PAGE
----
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Security for the Cloud

Cloud has become an enabler for many organizations looking to reduce Capex and introduce more flexibility into IT. But there are very few truly cloud organizations out there.

Massive investments in on-premise infrastructure turned traditional organizations into IT organizations. In many cases there is still plenty of ageing but functioning legacy equipment to deal with. Start-ups might be able to source all IT services from the cloud. But the rest need a manageable hybrid approach that mixes hyper-modern cloud IT with on-premise systems.
The question is how do you bolt all the elements together with consistent security throughout? In today’s security landscape,intelligence and insight are the only ways to combat sophisticated threats. Yet it seems that it is not old legacy kit that could be the problem. It could be cloud IT.

What’s the cloud security challenge?

Any robust security regime is based on the ability to monitor and mitigate problems. With cloud, you don’t own all the processes. That makes it difficult to monitor everything. In turn, this makes it harder to respond with the right type of mitigation.

Organizations tend to buy in multiple types of cloud services. In some cases public cloud based services like Dropbox, with its relatively low-level security. In others, private, mission-critical cloud with higher-level security. Different services with different protocols will make your overall security situation more complex. And, therefore, much harder to manage—especially when it comes to effective orchestration.

How to maintain cloud security

If you can cover the whole cloud lifecycle, you can stay on top of threats. But the ability to predict, prevent, detect and respond to security threats will depend on your choice of cloud service. If you get it right and choose cloud services with the most appropriate security you might even learn new techniques that you can apply to your legacy services. These include encryption, data loss prevention and, most importantly, smart and automated monitoring of apps and data.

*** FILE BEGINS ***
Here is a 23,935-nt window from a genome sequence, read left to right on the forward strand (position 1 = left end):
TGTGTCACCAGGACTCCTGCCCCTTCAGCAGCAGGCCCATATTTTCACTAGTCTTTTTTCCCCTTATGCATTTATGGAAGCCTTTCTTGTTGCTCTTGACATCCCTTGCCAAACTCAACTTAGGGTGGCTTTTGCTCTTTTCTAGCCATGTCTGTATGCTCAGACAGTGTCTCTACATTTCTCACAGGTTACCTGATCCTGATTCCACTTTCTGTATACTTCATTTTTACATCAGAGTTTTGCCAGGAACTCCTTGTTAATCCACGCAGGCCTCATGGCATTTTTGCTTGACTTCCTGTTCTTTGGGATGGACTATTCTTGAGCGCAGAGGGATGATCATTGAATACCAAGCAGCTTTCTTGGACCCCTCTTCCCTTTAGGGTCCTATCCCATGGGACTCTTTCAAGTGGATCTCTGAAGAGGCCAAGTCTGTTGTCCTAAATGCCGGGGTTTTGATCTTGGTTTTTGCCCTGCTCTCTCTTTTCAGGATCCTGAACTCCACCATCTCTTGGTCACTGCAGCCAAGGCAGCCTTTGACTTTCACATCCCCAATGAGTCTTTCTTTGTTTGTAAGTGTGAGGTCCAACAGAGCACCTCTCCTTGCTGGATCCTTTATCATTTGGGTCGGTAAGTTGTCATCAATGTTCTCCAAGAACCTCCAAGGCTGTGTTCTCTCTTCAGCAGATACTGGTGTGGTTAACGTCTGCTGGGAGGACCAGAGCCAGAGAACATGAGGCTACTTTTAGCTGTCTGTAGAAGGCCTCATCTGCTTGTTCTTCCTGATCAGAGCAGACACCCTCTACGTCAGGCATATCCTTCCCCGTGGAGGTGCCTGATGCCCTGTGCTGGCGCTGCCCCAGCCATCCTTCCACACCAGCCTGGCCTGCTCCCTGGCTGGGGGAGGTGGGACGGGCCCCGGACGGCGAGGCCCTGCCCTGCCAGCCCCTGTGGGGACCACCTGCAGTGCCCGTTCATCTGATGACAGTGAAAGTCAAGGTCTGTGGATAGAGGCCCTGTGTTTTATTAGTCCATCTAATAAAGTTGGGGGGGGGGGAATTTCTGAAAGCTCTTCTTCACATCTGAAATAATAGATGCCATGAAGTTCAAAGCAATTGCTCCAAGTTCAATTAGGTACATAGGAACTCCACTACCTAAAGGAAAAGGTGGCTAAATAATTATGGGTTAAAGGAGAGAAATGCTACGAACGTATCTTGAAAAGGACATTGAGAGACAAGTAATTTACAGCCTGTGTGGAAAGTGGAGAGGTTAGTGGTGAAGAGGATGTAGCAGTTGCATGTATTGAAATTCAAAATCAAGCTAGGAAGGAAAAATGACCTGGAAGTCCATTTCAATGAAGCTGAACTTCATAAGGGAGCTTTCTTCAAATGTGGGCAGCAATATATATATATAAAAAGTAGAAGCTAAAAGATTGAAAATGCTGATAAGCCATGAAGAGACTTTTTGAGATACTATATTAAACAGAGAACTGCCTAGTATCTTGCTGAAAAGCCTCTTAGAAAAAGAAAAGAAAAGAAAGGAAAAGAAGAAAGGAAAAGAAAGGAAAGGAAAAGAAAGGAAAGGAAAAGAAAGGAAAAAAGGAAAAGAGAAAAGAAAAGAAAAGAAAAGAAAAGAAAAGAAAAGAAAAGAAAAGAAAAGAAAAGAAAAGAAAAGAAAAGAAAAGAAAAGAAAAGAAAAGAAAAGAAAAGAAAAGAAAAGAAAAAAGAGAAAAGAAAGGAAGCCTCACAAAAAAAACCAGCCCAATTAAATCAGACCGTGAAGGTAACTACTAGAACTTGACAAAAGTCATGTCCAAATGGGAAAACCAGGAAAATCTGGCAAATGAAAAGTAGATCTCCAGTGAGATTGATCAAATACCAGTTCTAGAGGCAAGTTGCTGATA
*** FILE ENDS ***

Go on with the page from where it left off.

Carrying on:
So when looking for cloud services, consider the following:

  • General governance, risk and compliance controls
  • Whether cloud provider controls can meet your specific compliance obligations
  • Standards and certifications
  • Data residency and data separation
  • Audit and operational security options
  • Integrated user management and access controls
  • Defined SLAs and clear accountability
  • Physical security controls are addressed

What does this mean for your organization?

Some within your organization might still see cloud as a risk to IT security. But this is only the case if you select cloud services without the appropriate levels of security.

Your organization does not have to accept lower security standards simply to get the benefits of more flexible IT. Instead of just buying it, you should undertake a risk assessment first and then buy it with the most appropriate security built in.

If you choose to put heightened levels of protection in place – with the associated intelligence to continue to assess your cloud security – you can then look to apply these same processes to your on-premise infrastructure. So instead of erratic security, cloud could actually help you set new standards for your entire hybrid IT infrastructure.